Scouring the bush for flowers with power to heal


Upon mailing Australian Bush Flower Essences last year for help with a nauseous pregnant daughter, the speed of reply, kindness and concern was impressive. It was so impressive that it seemed a good idea to seek out the company’s founder, Ian White, who said he would be coming to Japan in the spring, and would be more than happy to meet up.

So here he is, in central Tokyo, coming to the end of a daylong lecture on numerology and how it can be applied to the diagnosis and prescription of bush flower essences (in the form of drops, mists or creams) to resolve physical and emotional problems.

White looks like one of the flowers he is introducing by slide projector onto a screen. His shirt is whiter than white. His suit is lavender. His face is tanned, and his hair long and bleached in hippie surfer fashion. (When later, ready to leave, he puts on a creamy coat and a pink scarf, he looks nearly good enough to eat.)

He laughs when asked if this is how he dresses normally for work. “No, no, only when traveling to teach. Normally, it’s everyday stuff, and when I go into the outback to find the flowers, I dress for bush-walking; you have to be practical.”

It comes as a surprise to hear that he himself picks every flower that goes into his business. I had somehow imagined acres of farmed plants, harvested by machinery. The reality is very different, as he describes in his book “Australian Bush Flower Essences,” dedicated to “Paracelus and Edward Bach, the modern founders of flower essences.”

“I look for flowers that have grown far away from any form of pollution and power lines that emit radiation. I pick with care, never touching a flower directly, placing them in a bowl of purified water, which is left in the sunlight for a few hours. Not only must these conditions be right, but I must be feeling positively attuned.”

He removes the flower or flowers with a twig and preserves this “mother essence water” with an equal amount of brandy. He then creates a concentrate, or stock bottle, from which products are made.

White is the fifth generation in his family to be interested in healing. “My great-great English-Norwegian paternal grandmother was part of the Australian gold rush in the 1850s, and a famed herbalist.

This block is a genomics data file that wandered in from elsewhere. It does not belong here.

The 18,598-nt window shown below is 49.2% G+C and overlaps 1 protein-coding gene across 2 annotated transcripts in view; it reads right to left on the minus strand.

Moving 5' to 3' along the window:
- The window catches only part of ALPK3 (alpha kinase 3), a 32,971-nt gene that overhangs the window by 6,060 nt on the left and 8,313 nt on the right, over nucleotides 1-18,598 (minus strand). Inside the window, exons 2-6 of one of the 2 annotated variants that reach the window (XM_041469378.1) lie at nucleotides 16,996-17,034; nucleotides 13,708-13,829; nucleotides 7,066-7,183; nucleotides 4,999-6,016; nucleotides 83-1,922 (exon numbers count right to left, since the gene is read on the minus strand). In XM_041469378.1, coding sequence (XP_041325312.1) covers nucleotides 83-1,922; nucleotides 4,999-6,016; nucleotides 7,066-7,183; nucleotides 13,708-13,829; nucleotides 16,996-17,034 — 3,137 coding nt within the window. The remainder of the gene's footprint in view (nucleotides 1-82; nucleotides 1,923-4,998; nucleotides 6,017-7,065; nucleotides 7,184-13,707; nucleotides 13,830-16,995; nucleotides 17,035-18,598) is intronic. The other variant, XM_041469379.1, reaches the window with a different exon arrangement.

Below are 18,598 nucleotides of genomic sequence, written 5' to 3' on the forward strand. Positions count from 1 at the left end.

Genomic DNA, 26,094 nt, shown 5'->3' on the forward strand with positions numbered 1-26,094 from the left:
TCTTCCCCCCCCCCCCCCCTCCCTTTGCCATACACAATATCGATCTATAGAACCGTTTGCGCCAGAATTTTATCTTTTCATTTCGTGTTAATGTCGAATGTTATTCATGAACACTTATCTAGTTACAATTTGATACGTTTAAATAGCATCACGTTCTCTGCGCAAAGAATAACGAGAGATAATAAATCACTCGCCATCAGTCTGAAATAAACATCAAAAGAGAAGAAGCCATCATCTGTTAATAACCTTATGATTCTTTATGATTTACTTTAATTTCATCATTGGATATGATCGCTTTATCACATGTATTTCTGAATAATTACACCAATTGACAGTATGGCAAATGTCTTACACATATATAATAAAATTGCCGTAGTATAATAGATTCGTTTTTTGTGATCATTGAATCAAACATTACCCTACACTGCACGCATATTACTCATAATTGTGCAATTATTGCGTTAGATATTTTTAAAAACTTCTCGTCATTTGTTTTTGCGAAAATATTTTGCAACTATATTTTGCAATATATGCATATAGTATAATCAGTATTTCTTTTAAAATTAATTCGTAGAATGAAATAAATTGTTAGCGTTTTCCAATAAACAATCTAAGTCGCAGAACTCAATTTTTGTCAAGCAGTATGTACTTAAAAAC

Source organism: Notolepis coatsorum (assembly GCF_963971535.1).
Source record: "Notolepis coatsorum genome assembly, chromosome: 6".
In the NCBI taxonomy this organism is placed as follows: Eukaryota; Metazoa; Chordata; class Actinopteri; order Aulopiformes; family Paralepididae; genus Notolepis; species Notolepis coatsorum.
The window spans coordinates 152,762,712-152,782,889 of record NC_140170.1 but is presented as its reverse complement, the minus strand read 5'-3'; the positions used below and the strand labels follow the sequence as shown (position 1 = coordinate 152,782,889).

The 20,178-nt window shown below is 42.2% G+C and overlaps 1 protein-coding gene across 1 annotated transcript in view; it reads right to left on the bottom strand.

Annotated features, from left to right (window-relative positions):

Her daughter, my great-grandmother was also an herbalist, but in New Zealand before she moved to Australia. As for my father, he was a pharmacist, but with a strong preference for herbal remedies.”

As a child growing up in the Terrey Hills, north of Sydney, White used to walk with his grandmother as she gathered herbs. “Her respect for nature rubbed off on me.”

Sadly, she died without having recorded her knowledge or recipes. But this meant little to White at the time. “I chose to study science and psychology, and during vacations, did what everyone else was doing in the 1970s; traveled to India.”

Returning with dysentery, White’s family found they couldn’t help him. This is when he decided to take responsibility for his own health. “Combining therapies with psychology to complete my degree, I really liked the concept of homeopathy: Anyone can use flower essences.”

After creating a healing circle that practiced yoga, meditation and reiki exchange to help a friend with cancer, White began to receive messages — channeled images and information — about bush flowers. He began to verify the information, and after two years began publishing.

Today, White has a staff of 40, and at 10 every morning they gather for an attunement session before starting work “to maintain integrity.”

White first came to Japan to teach in 2001, which makes this his fourth stay in Japan. There was a bit of a gap when he changed his Japanese distributor. “Natureworld really understands the potency of our products, with essences to treat every condition and problem.

“For infertility, for example, we have a doctor in Sydney with a success rate of 90 percent with she oak and/or turkey bush. In my clinic it is about a 70 percent success rate.”

Taking the “Woman Essence,” which contains bottlebrush, she oak, ilawara flame tree, bush fuchsia and or peach-flowered tea-tree, a woman does not have to fear any side-effects from taking HRT for menopause.

While pollen allergies — a big problem in Japan — can be treated with bush iris, dagger hakea and fringed violet.

Spending several months a year teaching and lecturing, White takes the combination essence, Travel, whenever he flies — and says he never suffers jet lag. Also he is taking yellow cowslip orchid to counteract his current overly critical and judgmental handling of his 17-year-old daughter.

White is especially interested in children, stating that the prescribed drug Ritlin may be effective short-term in getting a handle on learning problems but can lead to retarded emotional development and amphetamine dependence.

“We can do a lot to help. Also we supply kits to orphanages in Brazil that help the children release the grief of abandonment and loss.

Chile seems especially accepting of our work; In 2005, I facilitated a four-day workshop with over 200 people, mostly doctors and health practitioners.”

For the next four days, White will be fully occupied with two-day workshops: a Level 2, for those people already familiar with his work, and White Light, based on especially powerful essences gathered from sacred sites around the world.

The Aborigines have always used flower remedies, as did the ancient Egyptians. But Australia is even more ancient, still relatively unpolluted, and with a deep metaphysical power. Its flower essences are safe and powerful catalysts for anyone to use.

“Used with an accepting and positive attitude, they really do help bring about harmony, health and well-being.”